The piece in question is a fairly minor part—a bracket installed in a kick panel in the F-22 cockpit. Originally made from aluminum, the parts are replaced 80 percent of the time during Raptor maintenance. The new replacement part is made from titanium powder and uses a laser-based powder bed fusion process to build the part layer by layer.
Unlike the aluminum part, the titanium piece won’t corrode, so once installed it could last the lifetime of the aircraft. The part will be monitored over time, and if it is proven to last, similar parts will be installed in all F-22s. The part was installed at the Ogden Air Logistics Complex at Hill Air Force Base, Utah, where all F-22s go for depot-level maintenance. The part was ordered up and installed by the 574th Aircraft Maintenance Squadron.
As aircraft grow older, their parts inevitably wear out at a faster rate, meaning the planes spend more time undergoing maintenance. Spare parts become harder to get for planes no longer in production (the F-22 Raptor production line was shuttered in 2012). It can take months after ordering a replacement part for the thing to actually arrive.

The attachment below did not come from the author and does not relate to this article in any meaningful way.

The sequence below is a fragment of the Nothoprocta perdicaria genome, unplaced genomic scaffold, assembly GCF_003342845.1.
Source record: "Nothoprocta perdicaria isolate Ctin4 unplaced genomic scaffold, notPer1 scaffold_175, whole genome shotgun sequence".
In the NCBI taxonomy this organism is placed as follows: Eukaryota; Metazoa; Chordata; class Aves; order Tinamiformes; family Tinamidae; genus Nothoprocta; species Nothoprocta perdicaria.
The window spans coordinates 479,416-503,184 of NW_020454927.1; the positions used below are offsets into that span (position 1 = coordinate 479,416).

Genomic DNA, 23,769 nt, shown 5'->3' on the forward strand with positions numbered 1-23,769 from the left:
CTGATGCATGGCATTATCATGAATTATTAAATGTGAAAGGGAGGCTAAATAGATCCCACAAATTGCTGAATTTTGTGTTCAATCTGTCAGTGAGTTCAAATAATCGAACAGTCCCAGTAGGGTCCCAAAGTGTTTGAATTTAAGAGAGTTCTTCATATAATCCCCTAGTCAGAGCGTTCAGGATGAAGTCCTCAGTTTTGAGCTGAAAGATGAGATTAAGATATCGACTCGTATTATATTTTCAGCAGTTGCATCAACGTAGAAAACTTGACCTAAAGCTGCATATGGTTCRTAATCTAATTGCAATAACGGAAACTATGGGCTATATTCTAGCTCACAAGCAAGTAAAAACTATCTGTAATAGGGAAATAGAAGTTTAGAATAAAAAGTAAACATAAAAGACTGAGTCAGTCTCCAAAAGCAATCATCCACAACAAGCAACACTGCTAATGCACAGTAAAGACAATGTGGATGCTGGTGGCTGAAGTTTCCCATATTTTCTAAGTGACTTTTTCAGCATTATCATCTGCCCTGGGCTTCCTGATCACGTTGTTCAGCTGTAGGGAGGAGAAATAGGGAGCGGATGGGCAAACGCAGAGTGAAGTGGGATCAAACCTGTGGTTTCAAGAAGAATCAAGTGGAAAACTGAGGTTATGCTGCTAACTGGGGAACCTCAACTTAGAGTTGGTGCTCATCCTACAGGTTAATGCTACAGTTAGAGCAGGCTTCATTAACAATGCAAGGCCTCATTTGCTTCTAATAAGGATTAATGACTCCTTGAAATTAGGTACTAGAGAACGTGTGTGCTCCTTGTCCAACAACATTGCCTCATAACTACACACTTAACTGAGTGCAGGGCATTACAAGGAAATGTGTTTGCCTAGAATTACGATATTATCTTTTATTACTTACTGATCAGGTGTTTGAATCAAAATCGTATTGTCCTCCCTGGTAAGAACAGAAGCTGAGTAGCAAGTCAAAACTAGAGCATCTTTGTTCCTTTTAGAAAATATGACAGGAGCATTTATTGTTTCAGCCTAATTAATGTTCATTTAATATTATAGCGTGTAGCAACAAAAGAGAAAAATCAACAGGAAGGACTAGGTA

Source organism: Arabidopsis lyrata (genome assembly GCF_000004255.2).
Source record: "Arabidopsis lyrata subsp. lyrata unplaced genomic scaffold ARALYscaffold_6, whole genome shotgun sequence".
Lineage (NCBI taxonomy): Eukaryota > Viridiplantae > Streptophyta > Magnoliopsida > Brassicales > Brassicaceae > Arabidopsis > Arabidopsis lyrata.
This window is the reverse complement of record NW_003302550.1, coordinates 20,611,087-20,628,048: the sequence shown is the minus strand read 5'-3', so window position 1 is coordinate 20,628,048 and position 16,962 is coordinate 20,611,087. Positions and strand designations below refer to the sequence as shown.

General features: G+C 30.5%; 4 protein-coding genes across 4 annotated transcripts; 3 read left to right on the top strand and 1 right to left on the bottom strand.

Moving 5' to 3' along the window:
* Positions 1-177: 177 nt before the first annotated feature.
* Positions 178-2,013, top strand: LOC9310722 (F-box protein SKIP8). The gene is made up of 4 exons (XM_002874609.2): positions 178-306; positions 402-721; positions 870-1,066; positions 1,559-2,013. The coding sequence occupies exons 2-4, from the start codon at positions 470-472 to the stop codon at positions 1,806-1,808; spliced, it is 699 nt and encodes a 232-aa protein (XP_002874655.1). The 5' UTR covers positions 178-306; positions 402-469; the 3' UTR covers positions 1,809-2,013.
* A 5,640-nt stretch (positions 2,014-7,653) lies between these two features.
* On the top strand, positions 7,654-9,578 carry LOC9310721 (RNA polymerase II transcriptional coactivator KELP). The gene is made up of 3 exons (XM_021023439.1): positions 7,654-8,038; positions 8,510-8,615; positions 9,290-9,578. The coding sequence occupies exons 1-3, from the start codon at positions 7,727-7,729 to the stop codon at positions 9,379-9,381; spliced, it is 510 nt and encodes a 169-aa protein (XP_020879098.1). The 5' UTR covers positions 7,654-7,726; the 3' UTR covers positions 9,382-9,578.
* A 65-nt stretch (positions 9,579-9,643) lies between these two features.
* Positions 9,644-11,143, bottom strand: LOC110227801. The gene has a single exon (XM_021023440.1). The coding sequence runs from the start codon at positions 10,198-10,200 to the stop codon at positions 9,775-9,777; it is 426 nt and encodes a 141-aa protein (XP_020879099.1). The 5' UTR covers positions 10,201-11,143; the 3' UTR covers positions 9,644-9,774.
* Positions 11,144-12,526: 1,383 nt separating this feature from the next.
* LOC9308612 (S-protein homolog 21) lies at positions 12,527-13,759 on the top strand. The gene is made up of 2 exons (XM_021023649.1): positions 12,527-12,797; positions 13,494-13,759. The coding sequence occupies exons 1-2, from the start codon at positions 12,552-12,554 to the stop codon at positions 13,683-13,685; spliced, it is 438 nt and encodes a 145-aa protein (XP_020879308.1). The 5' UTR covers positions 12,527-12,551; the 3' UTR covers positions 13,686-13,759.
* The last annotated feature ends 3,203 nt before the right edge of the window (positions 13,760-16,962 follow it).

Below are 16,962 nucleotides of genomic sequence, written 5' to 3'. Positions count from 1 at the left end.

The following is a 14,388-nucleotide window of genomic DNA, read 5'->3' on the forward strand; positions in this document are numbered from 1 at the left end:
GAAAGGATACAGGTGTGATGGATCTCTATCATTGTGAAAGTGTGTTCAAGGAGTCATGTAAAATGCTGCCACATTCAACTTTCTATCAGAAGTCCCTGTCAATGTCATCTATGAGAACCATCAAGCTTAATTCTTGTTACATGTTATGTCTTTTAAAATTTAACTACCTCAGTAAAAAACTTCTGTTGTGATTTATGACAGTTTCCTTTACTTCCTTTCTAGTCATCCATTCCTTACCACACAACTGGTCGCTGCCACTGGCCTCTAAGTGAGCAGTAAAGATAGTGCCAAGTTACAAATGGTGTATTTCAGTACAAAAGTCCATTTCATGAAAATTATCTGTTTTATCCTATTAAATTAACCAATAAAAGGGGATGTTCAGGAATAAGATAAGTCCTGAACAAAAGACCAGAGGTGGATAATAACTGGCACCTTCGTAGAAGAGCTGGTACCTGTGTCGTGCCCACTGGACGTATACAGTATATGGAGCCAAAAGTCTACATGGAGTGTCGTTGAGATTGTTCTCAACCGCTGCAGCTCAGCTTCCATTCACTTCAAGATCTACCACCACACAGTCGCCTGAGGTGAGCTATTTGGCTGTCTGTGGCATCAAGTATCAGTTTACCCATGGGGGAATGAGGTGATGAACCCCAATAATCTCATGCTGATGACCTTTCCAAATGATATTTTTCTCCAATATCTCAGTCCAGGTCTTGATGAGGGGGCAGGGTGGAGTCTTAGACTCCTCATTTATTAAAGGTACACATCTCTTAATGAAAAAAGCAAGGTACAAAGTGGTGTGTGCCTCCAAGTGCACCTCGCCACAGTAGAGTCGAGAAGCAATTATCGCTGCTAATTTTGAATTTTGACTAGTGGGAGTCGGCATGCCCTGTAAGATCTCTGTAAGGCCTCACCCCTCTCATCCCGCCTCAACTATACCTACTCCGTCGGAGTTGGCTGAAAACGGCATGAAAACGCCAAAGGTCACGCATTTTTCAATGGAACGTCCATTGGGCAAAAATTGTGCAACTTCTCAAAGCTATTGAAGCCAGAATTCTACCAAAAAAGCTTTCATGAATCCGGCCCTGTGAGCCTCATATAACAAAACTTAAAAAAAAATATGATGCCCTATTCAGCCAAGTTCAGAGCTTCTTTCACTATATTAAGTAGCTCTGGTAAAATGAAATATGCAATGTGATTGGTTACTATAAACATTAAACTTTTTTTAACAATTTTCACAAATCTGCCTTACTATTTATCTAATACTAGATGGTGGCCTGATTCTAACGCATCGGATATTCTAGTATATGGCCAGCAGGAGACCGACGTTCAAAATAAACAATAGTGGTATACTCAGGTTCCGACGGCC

But 3D printing allows the Air Force to quickly manufacture whatever parts it needs. The Air Force says that if this bracket works out, future orders for the part could be filled in just three days.
As a result, there is considerable work to get a 3D-printed part approved for a high-performance jet fighter. According to a Lockheed Martin manager involved with the process, “We had to go to engineering, get the prints modified, we had to go through stress testing to make sure the part could withstand the loads it would be experiencing–which isn’t that much, that is why we chose a secondary part.”
In addition to the bracket, there are five other parts waiting to go into 3D-printing production for the F-22.